UWhen I was 21 I heard the story of Jesus and his gospel from a co-worker. Prior to this, my only exposure to the person of Jesus had come from Christmas nativity scenes and South Park episodes. My heart was captured by the story of the gospel, and I soon became a follower of Jesus. Largely because the only Christians I knew at this time were all black, I spent the next three years of my life attending predominantly black churches wherever I lived. By "predominantly black churches" I mean they were just "black churches" until my white behind sat in the pew. As I now leave the multi-ethnic church I've pastored for the past 9 years and prepare to move into a new country and culture in Mexico, I've been thinking a lot about the many things I learned from the Black Church. This blog series covers a few of them.
Lesson 1: Theological Truths Have Emotional Consequences
One of the lessons I am most grateful for today is that theological truths have emotional consequences. The Black Church taught me that theology enters through the head but affects the whole body.
@@The Black Church taught me that theology enters through the head but affects the whole body@@
From the very first time I stepped in church I saw that thinking about Jesus leads to physical expressions of emotion such as hand-clapping, foot-stomping, or dancing. Hearing the preacher proclaim the message of the gospel might provoke vocal expressions of emotion such as shouting, "amen," "yes, Lord," or "hallelujah!" At any point during the service, the congregation might interrupt the program with weeping, wailing, or an exclamation of "thank you, Jesus!"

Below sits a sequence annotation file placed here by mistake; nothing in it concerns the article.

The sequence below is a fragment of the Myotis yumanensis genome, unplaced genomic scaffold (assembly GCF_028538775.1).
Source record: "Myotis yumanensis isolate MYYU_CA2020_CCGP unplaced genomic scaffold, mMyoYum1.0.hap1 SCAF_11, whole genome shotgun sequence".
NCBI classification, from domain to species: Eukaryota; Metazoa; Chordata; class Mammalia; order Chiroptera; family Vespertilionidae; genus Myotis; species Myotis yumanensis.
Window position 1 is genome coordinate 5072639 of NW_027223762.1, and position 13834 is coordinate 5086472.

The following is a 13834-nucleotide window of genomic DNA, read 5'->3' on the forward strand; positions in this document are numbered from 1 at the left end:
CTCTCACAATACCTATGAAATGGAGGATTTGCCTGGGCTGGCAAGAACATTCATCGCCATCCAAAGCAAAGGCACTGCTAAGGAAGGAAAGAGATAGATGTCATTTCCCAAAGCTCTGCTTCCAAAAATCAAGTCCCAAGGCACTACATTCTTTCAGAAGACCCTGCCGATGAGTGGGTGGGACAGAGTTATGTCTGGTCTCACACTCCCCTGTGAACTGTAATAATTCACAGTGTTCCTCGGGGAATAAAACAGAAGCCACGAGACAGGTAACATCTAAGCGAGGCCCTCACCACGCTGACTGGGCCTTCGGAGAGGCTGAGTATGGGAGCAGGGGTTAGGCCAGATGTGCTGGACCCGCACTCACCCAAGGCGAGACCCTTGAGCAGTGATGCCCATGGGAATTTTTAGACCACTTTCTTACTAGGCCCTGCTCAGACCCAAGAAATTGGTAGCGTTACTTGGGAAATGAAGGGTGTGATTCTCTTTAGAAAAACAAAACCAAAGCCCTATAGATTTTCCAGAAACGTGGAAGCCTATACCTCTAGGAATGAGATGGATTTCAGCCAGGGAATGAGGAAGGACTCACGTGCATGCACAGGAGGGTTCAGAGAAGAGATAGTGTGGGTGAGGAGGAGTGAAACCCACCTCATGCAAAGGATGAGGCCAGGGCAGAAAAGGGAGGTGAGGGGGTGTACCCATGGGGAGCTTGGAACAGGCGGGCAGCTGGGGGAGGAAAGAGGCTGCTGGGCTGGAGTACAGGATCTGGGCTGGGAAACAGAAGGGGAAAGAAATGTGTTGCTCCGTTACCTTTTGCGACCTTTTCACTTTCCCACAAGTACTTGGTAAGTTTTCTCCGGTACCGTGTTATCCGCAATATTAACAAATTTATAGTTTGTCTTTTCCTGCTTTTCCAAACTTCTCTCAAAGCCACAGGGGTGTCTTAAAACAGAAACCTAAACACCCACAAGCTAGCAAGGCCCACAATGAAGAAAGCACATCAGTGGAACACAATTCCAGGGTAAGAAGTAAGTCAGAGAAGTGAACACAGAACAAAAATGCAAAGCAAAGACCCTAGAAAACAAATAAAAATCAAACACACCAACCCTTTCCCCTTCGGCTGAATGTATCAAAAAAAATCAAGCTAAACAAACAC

Initially this made me uncomfortable, as I was inexperienced with allowing my emotions to be displayed in public. Yet as I grew in my understanding of the Bible my resistance was quickly overcome. I still felt like a "white boy" as I did these things, but I could not help myself. How could I be reminded of what it cost God to save me and not be moved emotionally? How could I sing about the excellencies of the Lord and not express my joy with my whole body? How could I hear the glories of the gospel proclaimed for 45 minutes and keep silent the whole time?
And I still can't.
@@How could I hear the glories of the gospel proclaimed for 45 minutes and keep silent the whole time?@@
I now have the privilege of preaching in and worshiping in all sorts of churches who respond to God in all sorts of ways. I love experiencing the diversity of Jesus' Body and the many different forms worship takes. Yet I still can't help but feel exceedingly uncomfortable when I find myself in a church where there is no visible or audible expression of emotion throughout the service. I am not saying it is wrong or even inappropriate for people to worship in this way, as it may be the culturally and personally appropriate way to worship for many. I am only saying that, to me, it feels painfully incomplete. The Black Church taught me that theological truths have emotional consequences, and I am grateful when I am in a context where I can let them come out.
@@The Black Church taught me that theological truths have emotional consequences@@
Cole Brown is a Humble Beast author and speaker. He is the founding pastor of Emmaus Church, a multi-ethnic church in Portland, and now serves as a missionary helping plant churches in Mexico City, Mexico. Connect with him on twitter or facebook.